How much coverage can LTE-M or CAT-M1 provide? It’s a difficult and technical question. In fact, I just finished editing a white paper to answer it, with lots of help and support from 15 other companies (AT&T, Sony, Ericsson, Nokia, Orange, Verizon, KT Corp, SoftBank, NTT DOCOMO, Virtuosys, TelcomSel, KDDI, Sequans, Altair, SK Telecom). The paper is a bit long and on the technical side, so I thought I would summarize it here in a blog.
As we know, LTE-M is a Low-Power Wide-Area (LPWA) technology that enables low-cost devices for the Internet of Things (IoT), but the actual amount of coverage enhancement it provides has never been properly determined. This created uncertainty about whether LTE-M could suitably address IoT applications that need deep coverage performance, such as water metering. The 3GPP has published coverage targets, but targets are sometimes met, sometimes not met, and sometimes exceeded, thus Sierra Wireless, and the companies who worked with us on the paper, recognized that it’s very important to understand exactly how much coverage LTE-M can actually provide.
The other problem with using the published 3GPP targets is that the assumptions behind the targets are different, so you can’t simply grab those targets and compare them fairly. Thus the paper also goes into how these targets are calculated and the assumptions behind them, so a fair apples-to-apples comparison can be made. The 3GPP specified coverage targets in terms of Maximum Coupling Loss (MCL). MCL is a very common measure to describe the amount of coupling loss (in dBs) at which a service can be delivered. For example, without coverage enhancement, legacy LTE systems (before Release 13) can operate up to approximately 142 dB MCL.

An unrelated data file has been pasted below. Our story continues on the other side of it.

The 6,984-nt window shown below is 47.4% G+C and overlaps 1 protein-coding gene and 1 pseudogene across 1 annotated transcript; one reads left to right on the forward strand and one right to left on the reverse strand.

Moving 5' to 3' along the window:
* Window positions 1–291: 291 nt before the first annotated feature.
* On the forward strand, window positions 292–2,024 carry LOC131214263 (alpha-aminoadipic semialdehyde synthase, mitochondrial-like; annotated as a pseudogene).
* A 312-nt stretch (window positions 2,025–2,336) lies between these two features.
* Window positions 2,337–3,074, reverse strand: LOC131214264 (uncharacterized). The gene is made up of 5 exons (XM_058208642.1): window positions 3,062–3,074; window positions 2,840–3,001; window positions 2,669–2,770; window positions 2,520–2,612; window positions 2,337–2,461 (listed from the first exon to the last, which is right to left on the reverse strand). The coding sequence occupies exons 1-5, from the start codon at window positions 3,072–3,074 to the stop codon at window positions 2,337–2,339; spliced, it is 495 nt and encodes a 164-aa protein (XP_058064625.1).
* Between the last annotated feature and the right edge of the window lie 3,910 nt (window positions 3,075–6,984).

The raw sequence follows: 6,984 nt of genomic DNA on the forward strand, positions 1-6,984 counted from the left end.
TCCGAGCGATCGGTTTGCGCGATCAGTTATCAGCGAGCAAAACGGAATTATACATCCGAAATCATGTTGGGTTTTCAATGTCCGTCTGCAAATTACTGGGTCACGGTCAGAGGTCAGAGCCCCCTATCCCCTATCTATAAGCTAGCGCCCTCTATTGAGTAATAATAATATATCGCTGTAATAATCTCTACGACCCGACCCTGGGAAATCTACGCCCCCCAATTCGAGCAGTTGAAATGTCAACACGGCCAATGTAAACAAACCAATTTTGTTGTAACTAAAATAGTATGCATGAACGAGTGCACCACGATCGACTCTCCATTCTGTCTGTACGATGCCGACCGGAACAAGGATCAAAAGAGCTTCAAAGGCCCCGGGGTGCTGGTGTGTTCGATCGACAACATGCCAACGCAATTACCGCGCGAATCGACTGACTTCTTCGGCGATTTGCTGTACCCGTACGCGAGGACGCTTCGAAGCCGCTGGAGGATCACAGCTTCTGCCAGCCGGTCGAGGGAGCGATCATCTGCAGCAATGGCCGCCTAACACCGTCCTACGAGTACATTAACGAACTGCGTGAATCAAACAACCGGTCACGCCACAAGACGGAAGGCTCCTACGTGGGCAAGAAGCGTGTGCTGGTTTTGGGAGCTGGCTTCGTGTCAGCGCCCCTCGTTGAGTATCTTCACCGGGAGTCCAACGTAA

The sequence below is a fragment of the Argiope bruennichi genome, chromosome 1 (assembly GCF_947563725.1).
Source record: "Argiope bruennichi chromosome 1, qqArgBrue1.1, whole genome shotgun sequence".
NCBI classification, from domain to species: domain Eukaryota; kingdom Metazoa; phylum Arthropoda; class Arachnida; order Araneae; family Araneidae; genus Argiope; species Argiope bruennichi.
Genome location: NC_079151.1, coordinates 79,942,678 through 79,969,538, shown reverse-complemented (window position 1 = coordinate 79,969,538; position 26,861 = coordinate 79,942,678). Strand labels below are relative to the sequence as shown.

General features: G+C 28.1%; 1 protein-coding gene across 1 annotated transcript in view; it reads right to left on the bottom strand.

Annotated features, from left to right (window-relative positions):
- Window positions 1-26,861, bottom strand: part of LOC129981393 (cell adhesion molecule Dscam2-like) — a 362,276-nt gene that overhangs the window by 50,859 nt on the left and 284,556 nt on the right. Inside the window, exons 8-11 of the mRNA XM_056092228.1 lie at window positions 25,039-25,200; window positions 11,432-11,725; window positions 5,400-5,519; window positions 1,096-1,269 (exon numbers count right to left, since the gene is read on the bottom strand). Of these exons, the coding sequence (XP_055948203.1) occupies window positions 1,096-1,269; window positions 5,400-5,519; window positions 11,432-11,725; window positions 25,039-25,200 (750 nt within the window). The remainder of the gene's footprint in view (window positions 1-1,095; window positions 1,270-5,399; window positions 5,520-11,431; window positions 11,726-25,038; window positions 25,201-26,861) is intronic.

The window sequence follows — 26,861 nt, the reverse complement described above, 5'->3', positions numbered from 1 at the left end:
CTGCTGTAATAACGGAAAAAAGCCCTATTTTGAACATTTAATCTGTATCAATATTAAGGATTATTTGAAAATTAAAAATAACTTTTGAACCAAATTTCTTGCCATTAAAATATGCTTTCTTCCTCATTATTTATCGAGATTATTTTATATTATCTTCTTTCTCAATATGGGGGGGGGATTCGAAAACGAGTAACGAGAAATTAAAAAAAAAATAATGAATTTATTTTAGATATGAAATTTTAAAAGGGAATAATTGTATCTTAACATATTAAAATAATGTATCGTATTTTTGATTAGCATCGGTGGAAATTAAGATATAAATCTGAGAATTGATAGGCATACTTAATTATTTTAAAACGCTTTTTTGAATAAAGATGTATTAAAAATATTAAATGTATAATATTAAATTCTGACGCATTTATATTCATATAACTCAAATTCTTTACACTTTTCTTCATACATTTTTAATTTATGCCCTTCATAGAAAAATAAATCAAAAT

Moreover, as the name suggests, LTE is built for Long-Term Evolution, which future-proofs it for the introduction of new communications technologies, including 5G. For utilities, this means not having to face the specter of “ripping-and-replacing” all their networking infrastructure every five to ten years. Instead, the standard will provide a smooth migration path that allows them to maximize the value of their existing investments while taking advantage of new technological innovations.
By following these best practices, and by working with experienced LTE partners, utilities can take advantage of private LTE’s flexibility, control, and cost benefits to build a global standards-based, customized, and highly resilient communications network that supports their digital transformation.
Flexibility goes beyond just applications and geography though. Since LTE is standards based, with private LTE, utilities can even use MNO’s LTE networks as backup – further increasing the resiliency of their connectivity.
A private LTE network also provides utilities with a high level of control over their network’s security and other management functions. With private LTE, utilities can control every aspect of their network – for example, when maintenance is performed or when software upgrades or security patches are needed, they can be scheduled accordingly. Given that a utility may have hundreds or even thousands of devices in the field, strong network management capabilities are essential; they streamline operations while enhancing overall security.